The owner of the Keystone XL pipeline is suing the U.S. government as payback for canceling a permit for the project. The claim, which comes under a provision in the United States–Mexico–Canada Agreement, shows the need to rewrite trade law to prioritize people and the planet over polluting companies.
The Keystone XL, which would have shipped 800,000 barrels of oil a day from Canada to the U.S, was the locus of a major climate justice battle. It would have been built through Indigenous-controlled territory, violating 19th-century treaties that affirmed their sovereign status; put communities in danger from land and water pollution from oil spills; and spewed out tens of millions of tons of greenhouse gases.
“This pipeline would have come with such tremendous costs and expenses to health, to land, to water, which of course would be costs ... to everyday people,” Joye Braun, a member of the Cheyenne River Sioux and an organizer with Indigenous Environmental Network, said.
Back in January, the Biden administration pulled a necessary permit for the pipeline, which was being developed by TC Energy. Then last month, in a shocking move, TC Energy terminated the project. But on Friday, the developer announced it will seek more than $15 billion from the Biden administration in damages. Those damages would come out of taxpayer money, experts say.
“If you just do the math, that amounts to about $100 out of every U.S. taxpayer’s pocket,” Ben Beachy, director of the Sierra Club’s Living Economy Program, said.
On Friday, TC Energy filed a notice of intent to file a suit with the State Department, indicating its belief that pulling the permit breached the federal government’s trade obligations, and that the company—poor baby—“suffered as a result.”
“They injured our land and threatened our water, so if anything, I think that they still owe us, not the other way around,” said Braun. “They built illegally on our territory, so you have to ask, who should owe who?”
TC Energy’s claim falls under a cartoonishly evil part of the 1994 North American Free Trade Agreement (NAFTA). Known as the investor-state dispute settlement provision, it essentially allows companies to sue governments for alleged discriminatory treatment.
Though NAFTA was replaced by the United States–Mexico–Canada Agreement last year, the new pact allows companies to continue using the investor-state dispute settlement provision until July 2023. In a recorded sting operation by Greenpeace UK released last week, top ExxonMobil lobbyist Dan Easley claimed responsibility for that clause.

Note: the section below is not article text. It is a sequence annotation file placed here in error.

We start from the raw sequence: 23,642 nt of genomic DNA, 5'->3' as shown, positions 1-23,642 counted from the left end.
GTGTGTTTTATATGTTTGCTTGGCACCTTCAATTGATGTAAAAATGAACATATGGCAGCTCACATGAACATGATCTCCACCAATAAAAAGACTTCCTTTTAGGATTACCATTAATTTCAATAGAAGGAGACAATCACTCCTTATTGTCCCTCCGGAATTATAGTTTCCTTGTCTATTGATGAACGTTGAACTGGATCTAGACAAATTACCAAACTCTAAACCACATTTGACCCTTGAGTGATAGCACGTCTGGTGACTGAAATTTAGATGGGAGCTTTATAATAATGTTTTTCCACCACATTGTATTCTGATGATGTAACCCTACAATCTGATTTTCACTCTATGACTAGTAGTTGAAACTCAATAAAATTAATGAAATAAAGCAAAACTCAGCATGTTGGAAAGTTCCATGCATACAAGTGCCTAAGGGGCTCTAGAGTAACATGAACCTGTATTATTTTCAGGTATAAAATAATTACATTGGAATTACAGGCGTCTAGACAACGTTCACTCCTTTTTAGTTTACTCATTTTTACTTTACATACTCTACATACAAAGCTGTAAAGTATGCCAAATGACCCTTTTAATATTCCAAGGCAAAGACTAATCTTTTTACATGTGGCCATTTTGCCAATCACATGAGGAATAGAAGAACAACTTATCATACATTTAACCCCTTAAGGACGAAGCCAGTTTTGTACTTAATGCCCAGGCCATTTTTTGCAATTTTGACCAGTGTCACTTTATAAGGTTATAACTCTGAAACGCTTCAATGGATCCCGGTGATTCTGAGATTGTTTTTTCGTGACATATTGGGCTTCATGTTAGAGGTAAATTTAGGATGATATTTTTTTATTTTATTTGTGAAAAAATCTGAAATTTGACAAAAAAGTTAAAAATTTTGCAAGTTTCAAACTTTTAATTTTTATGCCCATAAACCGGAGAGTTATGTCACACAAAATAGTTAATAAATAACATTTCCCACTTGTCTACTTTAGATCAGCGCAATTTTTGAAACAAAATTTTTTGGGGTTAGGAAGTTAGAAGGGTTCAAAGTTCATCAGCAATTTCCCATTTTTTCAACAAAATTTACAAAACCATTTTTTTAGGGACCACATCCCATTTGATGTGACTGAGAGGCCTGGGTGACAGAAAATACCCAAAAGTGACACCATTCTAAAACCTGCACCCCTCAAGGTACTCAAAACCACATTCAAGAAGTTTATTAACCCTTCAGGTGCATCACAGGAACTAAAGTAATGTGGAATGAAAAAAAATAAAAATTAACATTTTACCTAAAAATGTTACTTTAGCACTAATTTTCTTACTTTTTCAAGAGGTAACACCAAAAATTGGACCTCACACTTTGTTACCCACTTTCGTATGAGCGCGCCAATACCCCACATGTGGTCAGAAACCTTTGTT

Corporations have launched over 700 of these cases under NAFTA, and since 2010, more than a quarter have targeted regulations affecting oil and gas extraction, mining, or fossil fuel power generation, Beachy explained. “This is a favorite cudgel corporate polluters to try to derail the transition to a clean energy economy.”
It’s not the first time the pipeline company has used NAFTA to call for damages from the government. Back in 2016, after former President Barack Obama rejected the project, TC Energy, then known as TransCanada, filed a similar claim, which also asked for $15 billion. It used it as leverage to push former President Donald Trump to grant them the permit that Biden later revoked.
In the new claim, TC Energy says the damages would help it to “recover economic damages” it lost due to the project’s cancellation. It doesn’t say exactly how it came to the $15 billion figure, but Beachy says that the last claim was full of fishy math.
“You’d have to have made some enormous logical leaps to get to the audacious claim that the United States government owes this pipeline company billions of dollars in profits that it could have made if that pipeline were allowed to go forward,” he said. “The vast majority of that $15 billion dollars was not about actually incurred costs, but rather hypothetical profits that Trans Canada’s lawyers hoped the company would have made if they were allowed to move the project forward.”
Once TC Energy formally launches its case, a panel of three unelected corporate lawyers—one appointed by the corporation, one by the state, and a third who is usually chosen by agreement—will decide if it is legitimate. If they move it forward, that same body will then decide who wins. There will be a mandatory period when governments can submit their comments, yet this international arbitration tribunal is under no obligation to hear them out. A democratic process, it is not.
Whether or not the panel rejects the claim, the fact that it could even be filed in the first plate points to the need to completely restructure trade law to put society and the planet above oil and gas interests.
“TC Energy bringing a claim under the investor-state dispute settlement is an indictment of our broken trade system, written by and for corporations,” said Collin Rees, a campaigner with Oil Change U.S. “Until the system is radically transformed to work for people, not big polluters, we’ll continue to see giant firms try to steal money from the American public to line the pockets of greedy executives.”